Thus, the Supreme Court of Canada has reversed the Quebec Court of Appeal on a fundamental question: can neighbourhood residents file and win a class action suit strictly on the basis of evidence that they have suffered inconveniences and that these inconveniences exceed tolerable limits? The Court of Appeal refused to interpret Article 976 as a vehicle for advancing environmental protection objectives, something it felt was best left to the government. The Supreme Court, on the other hand, underscored the fact that when the new Civil Code was adopted in 1994, Quebec's Minister of Justice acknowledged that Article 976 "[...] is based on judge-made law. Initially developing that case law on the basis of abuse of rights, the courts had gradually created specific legal rules for neighbourhood disturbances." Having pointed out that judges are behind the creation of this rule, the Supreme Court added that the rule is a proper vehicle for implementing environmental policy, and in particular, the "polluter pays" principle.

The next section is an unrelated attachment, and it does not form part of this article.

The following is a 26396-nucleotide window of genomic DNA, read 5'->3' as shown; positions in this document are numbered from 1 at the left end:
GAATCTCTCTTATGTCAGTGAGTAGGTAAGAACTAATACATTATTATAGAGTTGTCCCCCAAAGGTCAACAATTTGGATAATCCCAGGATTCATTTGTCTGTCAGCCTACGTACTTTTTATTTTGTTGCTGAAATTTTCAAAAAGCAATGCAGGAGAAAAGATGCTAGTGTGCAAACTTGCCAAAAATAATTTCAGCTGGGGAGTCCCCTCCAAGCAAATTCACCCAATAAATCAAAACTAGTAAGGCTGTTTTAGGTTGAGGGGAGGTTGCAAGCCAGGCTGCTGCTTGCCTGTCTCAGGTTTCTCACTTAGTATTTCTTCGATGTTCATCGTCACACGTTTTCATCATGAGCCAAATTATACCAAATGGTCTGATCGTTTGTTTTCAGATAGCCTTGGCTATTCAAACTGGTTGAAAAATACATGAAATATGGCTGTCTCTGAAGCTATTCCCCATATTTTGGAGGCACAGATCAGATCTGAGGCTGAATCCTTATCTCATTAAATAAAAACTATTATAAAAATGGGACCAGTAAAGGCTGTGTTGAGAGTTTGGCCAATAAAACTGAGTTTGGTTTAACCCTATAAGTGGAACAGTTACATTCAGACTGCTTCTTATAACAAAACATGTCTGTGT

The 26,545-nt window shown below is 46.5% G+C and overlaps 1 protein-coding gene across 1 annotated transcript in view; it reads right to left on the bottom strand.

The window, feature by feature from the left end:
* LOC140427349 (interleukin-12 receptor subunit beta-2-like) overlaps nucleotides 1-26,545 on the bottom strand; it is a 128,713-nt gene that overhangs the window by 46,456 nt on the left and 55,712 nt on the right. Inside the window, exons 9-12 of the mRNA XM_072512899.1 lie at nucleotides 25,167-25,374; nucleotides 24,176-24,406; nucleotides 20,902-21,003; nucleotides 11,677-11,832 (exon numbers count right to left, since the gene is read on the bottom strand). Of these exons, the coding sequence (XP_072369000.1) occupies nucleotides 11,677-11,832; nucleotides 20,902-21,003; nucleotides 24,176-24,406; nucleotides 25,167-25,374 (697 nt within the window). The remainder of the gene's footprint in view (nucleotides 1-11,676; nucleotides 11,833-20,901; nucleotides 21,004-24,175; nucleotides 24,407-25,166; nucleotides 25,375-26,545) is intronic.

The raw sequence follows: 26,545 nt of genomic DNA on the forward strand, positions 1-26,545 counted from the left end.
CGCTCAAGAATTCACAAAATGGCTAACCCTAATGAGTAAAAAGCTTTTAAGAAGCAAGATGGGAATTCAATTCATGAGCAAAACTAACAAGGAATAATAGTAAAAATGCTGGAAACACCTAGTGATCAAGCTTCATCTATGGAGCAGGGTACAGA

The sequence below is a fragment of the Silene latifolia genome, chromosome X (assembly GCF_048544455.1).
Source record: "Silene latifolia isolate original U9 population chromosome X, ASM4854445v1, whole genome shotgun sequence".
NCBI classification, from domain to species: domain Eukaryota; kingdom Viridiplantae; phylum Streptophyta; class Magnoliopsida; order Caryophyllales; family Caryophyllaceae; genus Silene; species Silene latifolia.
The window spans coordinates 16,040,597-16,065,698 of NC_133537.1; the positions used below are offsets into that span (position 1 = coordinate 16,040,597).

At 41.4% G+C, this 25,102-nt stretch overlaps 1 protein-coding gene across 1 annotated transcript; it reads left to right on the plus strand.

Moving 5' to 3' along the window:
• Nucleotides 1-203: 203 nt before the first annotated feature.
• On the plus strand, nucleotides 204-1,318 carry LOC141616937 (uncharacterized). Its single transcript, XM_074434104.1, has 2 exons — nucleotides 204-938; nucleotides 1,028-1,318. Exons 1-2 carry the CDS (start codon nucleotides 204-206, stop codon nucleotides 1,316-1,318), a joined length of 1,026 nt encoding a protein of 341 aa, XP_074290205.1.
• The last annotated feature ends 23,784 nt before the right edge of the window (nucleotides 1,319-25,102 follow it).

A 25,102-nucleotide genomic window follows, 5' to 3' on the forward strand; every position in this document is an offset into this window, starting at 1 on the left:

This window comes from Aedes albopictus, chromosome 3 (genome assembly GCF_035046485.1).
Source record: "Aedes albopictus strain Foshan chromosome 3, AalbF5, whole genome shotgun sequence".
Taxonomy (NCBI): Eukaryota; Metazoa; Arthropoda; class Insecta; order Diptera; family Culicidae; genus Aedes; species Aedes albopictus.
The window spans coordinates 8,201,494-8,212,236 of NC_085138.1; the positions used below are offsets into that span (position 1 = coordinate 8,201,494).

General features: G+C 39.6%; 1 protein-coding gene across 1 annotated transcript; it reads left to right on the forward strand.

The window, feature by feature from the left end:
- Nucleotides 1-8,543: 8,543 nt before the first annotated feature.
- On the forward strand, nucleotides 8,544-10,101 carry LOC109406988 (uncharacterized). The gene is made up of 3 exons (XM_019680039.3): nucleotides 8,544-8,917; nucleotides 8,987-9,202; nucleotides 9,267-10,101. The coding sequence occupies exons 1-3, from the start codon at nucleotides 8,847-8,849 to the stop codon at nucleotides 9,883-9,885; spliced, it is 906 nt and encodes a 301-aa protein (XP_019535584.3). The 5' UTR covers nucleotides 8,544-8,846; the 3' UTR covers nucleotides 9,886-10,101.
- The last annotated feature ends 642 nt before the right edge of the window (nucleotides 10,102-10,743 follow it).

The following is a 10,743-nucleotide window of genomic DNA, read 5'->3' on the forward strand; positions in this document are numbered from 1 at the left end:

The Supreme Court of Canada has sent a strong signal to trial judges in Quebec – and the effects will be felt across the country – that they have a role to play in deciding whether disturbances caused by industrial facilities are excessive and entitle neighbours to compensation.
On compliance, though, the message to industry is somewhat less clear. It may be that absent explicit protection under a special law, complying with environmental regulations and acting with due diligence no longer affords protection against civil liability.